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“Too Black”: Waitress’s Claim of Color Bias Raises Novel Title VII Claim

Title VII of the 1964 Civil Rights Act prevents discrimination in employment decisions based upon an employee’s race, color, religion, sex, or national origin. Bias claims based on a claimant’s skin color are nearly unanimously predicated upon bias against ‘race’ rather than ‘color.’ Circumstances can arise, as the Fifth Circuit found, where ‘color,’ rather than ‘race,’ is a discrete type of alleged discrimination. In a novel holding, the U.S. Court of Appeals for the Fifth Circuit ruled in Etienne v. Spanish Lake Truck & Casino Plaza, LLC that a separate claim of ‘color’ can provide the necessary foundation for a claim of discrimination based on ‘race.’

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Employment at Will Comes with Many Exceptions

Kentucky employment law generally recognizes that most employment is “at-will” – meaning, employees serve at the pleasure of the employer, and termination of an employee does not require “just cause.” There are several circumstances, however, where laws and other factors prohibit employers from terminating an employee without a well-documented showing of cause. Employers should be aware of the circumstances under which they may not terminate an employee without just cause.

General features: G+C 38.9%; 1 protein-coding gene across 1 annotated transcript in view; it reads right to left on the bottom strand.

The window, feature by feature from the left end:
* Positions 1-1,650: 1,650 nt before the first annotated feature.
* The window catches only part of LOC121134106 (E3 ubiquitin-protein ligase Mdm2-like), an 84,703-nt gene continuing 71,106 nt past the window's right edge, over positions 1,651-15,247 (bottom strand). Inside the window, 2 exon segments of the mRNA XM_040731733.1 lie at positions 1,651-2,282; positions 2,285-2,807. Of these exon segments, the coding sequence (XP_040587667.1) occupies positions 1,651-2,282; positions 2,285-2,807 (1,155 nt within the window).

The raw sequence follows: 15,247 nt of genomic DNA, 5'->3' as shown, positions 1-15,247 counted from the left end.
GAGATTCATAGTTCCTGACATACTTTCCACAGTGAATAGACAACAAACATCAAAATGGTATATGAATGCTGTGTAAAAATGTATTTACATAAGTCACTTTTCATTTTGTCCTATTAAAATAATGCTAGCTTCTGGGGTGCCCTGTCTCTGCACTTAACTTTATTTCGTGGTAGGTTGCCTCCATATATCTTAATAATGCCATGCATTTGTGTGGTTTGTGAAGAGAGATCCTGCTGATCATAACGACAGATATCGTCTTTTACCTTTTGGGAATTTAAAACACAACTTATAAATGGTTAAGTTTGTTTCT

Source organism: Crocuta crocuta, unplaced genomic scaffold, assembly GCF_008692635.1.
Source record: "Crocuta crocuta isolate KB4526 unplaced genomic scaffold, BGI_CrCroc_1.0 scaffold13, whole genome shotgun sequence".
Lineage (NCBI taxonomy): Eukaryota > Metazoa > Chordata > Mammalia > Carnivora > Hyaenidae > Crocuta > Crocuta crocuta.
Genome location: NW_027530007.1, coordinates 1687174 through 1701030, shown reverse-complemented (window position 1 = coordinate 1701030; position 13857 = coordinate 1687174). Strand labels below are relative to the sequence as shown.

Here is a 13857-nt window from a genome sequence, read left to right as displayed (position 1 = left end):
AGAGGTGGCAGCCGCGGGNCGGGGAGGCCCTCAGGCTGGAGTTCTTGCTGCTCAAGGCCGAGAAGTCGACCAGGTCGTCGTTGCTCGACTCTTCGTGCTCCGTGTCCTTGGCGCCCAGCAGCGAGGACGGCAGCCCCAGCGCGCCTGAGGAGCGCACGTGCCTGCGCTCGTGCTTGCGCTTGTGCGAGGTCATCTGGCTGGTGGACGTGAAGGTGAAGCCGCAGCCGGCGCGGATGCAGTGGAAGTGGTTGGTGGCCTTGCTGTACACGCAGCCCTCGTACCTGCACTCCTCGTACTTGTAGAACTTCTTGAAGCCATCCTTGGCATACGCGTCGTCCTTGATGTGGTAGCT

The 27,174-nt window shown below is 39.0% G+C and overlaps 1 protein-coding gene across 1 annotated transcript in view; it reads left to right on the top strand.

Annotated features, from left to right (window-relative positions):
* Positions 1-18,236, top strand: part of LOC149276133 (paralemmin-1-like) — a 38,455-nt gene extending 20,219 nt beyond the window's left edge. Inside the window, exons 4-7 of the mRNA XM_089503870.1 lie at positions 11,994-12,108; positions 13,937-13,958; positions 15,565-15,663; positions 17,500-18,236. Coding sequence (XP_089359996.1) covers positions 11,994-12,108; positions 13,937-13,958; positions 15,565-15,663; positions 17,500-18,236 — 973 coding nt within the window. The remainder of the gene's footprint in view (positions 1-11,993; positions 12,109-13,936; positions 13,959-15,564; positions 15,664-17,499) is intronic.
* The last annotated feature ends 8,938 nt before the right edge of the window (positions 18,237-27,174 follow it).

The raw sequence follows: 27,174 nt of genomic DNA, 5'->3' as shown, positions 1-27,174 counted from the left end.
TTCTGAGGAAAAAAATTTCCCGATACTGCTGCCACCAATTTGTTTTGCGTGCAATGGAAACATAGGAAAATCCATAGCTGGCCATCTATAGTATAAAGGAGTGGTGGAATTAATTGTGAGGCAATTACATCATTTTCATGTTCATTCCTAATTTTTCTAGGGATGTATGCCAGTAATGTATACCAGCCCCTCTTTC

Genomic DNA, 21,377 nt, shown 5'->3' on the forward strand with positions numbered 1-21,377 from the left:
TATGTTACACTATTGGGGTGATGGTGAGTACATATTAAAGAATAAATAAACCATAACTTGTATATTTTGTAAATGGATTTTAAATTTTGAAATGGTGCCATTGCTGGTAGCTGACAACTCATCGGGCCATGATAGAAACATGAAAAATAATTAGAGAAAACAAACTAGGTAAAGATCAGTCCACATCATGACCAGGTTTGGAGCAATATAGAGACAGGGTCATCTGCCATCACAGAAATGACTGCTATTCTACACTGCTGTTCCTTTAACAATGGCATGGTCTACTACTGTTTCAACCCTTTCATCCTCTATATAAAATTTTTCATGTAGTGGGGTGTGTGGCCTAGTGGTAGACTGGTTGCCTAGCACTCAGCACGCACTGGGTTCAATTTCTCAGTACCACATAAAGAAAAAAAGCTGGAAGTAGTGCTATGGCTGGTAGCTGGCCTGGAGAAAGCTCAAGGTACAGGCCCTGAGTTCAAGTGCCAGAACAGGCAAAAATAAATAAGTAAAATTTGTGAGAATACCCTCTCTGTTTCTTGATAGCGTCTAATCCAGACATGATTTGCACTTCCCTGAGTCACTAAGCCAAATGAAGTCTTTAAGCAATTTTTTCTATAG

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EEOC Sues Companies for Transgender Discrimination

The Equal Employment Opportunity Commission (“EEOC”) has just filed suit against two companies for alleged discrimination against transgendered employees. The suits were filed separately in Florida and Michigan, against Lakeland Eye Clinic and G.R. Harris Funeral Homes, Inc., respectively. In both cases, employees alleged that they were fired after they disclosed they were undergoing gender transitions.

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“STOP”: Four Tips For Document Preservation When Facing Potential Litigation